We use basic furniture vocabulary every day without thinking twice: chair, table, mirror… the list goes on. But when you pause for a minute and think about the origins of these words, you have to go back several thousand years. Today we will look at just a few of them.
The word chair dates back to the Ancient Greek word kathédra, which breaks down to katá, meaning ‘down,’ and hédra, meaning ‘seat.’ The similar Latin word cathedra meant ‘seat.’ The Middle English term chaire (or chaiere, chaere, chayre, chayere) came from the Old French chaiere (or chaere).
The word table derives from the Latin word tabula meaning ‘tablet, board, plank, or chart.’ The Old English term tabele (or tabul, tablu, tabule, tabula) meant ‘board.’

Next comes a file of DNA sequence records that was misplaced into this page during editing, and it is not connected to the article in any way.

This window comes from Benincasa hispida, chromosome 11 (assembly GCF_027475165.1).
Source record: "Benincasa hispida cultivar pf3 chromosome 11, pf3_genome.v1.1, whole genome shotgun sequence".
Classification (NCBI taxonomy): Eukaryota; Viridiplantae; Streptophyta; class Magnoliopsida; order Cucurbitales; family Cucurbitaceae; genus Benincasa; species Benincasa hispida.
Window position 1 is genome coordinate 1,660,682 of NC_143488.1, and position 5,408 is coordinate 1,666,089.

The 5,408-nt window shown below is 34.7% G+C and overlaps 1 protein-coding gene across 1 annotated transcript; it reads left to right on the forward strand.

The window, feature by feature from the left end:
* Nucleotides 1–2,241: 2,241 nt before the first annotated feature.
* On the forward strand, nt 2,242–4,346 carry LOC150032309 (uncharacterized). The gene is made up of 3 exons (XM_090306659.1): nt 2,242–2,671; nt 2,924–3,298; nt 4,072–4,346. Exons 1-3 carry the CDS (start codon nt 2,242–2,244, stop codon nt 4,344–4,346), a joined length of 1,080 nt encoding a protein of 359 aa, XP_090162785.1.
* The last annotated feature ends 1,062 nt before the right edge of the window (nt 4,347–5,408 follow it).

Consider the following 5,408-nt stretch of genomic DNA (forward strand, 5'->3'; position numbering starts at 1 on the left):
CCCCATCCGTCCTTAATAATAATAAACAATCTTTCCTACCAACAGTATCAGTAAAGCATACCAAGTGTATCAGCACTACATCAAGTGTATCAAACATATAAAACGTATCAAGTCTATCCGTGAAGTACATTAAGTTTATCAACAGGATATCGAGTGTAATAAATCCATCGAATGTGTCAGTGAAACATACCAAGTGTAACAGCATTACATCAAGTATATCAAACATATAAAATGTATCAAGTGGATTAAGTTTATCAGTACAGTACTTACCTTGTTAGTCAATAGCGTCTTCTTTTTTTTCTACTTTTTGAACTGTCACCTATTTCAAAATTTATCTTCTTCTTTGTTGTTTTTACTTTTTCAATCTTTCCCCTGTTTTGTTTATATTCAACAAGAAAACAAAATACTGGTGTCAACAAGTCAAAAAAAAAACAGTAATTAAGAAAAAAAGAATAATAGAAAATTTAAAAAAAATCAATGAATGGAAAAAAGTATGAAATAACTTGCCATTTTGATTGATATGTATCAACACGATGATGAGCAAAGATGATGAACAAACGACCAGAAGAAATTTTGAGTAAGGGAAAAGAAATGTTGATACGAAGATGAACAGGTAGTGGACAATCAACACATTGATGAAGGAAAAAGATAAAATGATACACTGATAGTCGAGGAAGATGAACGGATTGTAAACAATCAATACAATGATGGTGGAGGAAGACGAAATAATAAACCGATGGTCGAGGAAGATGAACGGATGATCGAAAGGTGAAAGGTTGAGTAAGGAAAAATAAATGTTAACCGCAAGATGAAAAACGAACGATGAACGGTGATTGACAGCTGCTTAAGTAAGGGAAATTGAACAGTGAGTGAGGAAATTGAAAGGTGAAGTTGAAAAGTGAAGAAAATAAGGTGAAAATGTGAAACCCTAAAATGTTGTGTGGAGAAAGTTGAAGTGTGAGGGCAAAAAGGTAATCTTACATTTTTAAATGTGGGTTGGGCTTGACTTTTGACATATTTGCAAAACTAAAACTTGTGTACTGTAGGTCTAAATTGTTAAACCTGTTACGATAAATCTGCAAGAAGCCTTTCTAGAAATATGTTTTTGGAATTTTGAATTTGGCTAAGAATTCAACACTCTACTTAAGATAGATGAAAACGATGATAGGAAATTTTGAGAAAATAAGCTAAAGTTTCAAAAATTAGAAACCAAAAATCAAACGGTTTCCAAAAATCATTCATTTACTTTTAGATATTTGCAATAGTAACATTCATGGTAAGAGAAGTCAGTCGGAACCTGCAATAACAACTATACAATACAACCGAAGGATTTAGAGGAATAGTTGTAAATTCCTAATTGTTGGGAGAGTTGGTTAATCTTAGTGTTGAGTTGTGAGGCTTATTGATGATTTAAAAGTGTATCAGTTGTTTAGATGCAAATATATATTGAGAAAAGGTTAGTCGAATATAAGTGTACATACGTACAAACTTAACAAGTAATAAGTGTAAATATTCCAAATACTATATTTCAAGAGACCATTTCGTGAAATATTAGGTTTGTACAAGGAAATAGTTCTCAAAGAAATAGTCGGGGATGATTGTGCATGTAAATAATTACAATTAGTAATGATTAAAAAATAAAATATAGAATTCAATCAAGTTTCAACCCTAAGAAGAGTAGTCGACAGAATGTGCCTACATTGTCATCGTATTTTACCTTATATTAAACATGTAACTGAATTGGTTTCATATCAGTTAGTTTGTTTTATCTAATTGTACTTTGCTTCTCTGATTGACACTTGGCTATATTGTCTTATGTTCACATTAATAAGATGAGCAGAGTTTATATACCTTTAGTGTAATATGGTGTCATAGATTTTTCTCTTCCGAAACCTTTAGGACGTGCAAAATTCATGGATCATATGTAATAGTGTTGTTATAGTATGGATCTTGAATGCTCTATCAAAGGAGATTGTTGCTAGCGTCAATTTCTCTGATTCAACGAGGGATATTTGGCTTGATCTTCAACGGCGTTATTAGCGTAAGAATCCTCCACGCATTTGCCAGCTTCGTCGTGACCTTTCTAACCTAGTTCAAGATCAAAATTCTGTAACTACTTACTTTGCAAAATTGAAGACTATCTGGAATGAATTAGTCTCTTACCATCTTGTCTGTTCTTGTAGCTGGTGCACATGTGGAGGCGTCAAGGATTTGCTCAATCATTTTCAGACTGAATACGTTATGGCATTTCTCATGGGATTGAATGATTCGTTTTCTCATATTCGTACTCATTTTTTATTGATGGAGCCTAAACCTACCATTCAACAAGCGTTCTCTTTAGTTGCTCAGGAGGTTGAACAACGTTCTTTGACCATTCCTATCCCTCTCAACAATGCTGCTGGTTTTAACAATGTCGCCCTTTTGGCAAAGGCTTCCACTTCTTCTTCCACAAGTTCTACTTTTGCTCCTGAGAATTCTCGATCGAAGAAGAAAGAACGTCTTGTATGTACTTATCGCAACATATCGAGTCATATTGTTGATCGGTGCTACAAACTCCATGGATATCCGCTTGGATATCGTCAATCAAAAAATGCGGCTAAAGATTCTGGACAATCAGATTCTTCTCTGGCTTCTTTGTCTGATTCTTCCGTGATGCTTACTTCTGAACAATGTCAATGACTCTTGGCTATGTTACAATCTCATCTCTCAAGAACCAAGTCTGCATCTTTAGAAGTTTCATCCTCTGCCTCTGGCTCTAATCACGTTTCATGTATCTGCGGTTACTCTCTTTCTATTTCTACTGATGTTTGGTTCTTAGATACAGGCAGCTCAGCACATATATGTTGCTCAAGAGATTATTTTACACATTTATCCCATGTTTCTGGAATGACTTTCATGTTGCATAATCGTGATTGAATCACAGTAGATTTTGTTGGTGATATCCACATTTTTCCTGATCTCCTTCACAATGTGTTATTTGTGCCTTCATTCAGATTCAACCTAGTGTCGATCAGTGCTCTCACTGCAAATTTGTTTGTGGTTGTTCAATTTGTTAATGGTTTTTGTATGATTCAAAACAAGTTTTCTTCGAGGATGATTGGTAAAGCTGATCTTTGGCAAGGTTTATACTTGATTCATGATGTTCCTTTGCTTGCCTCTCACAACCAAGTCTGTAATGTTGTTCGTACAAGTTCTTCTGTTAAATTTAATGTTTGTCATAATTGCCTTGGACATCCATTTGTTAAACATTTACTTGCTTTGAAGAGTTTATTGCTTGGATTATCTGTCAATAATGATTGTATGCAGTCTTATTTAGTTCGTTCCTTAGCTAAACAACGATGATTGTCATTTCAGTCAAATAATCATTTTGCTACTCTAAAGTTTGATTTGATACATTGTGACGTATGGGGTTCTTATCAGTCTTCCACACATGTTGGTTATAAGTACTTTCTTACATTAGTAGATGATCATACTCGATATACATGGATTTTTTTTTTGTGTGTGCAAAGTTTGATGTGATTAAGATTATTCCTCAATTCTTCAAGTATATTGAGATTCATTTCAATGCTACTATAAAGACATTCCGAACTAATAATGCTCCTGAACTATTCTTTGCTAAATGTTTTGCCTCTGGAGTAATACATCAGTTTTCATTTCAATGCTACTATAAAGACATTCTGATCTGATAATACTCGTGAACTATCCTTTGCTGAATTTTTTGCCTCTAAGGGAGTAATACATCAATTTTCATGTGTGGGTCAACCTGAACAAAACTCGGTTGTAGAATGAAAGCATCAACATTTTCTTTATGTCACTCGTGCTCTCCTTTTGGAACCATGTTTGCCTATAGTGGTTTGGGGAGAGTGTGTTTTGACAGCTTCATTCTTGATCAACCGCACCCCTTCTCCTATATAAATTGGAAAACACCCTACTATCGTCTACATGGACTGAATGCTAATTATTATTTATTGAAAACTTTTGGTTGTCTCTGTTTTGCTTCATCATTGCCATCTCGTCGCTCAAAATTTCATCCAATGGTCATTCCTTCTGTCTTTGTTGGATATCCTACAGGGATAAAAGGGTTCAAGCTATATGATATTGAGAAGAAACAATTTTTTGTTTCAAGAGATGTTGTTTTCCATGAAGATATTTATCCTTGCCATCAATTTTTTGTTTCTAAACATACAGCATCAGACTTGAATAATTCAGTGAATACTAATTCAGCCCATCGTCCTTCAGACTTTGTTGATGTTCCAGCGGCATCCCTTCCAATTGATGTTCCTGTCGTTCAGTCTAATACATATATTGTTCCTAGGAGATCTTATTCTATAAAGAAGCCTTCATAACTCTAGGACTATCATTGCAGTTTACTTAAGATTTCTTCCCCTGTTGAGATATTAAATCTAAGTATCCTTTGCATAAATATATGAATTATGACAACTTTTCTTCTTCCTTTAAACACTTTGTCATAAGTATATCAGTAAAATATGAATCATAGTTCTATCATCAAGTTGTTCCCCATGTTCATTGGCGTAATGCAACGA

The term mirror comes from the Latin mīror meaning ‘wonder at’ and ‘mīrus’ meaning ‘wonderful.’ The Old French word mireor led to the Middle English word mirour before our modern spelling came into use.
The word clock may date back to Celtic origin from the Proto-Celtic term klokkos meaning ‘bell.’ The Middle English term clok (or clokke) relates to the Middle Dutch word klocke.
We have only scratched the surface with the origin of furniture vocabulary. Expect more to come in the future!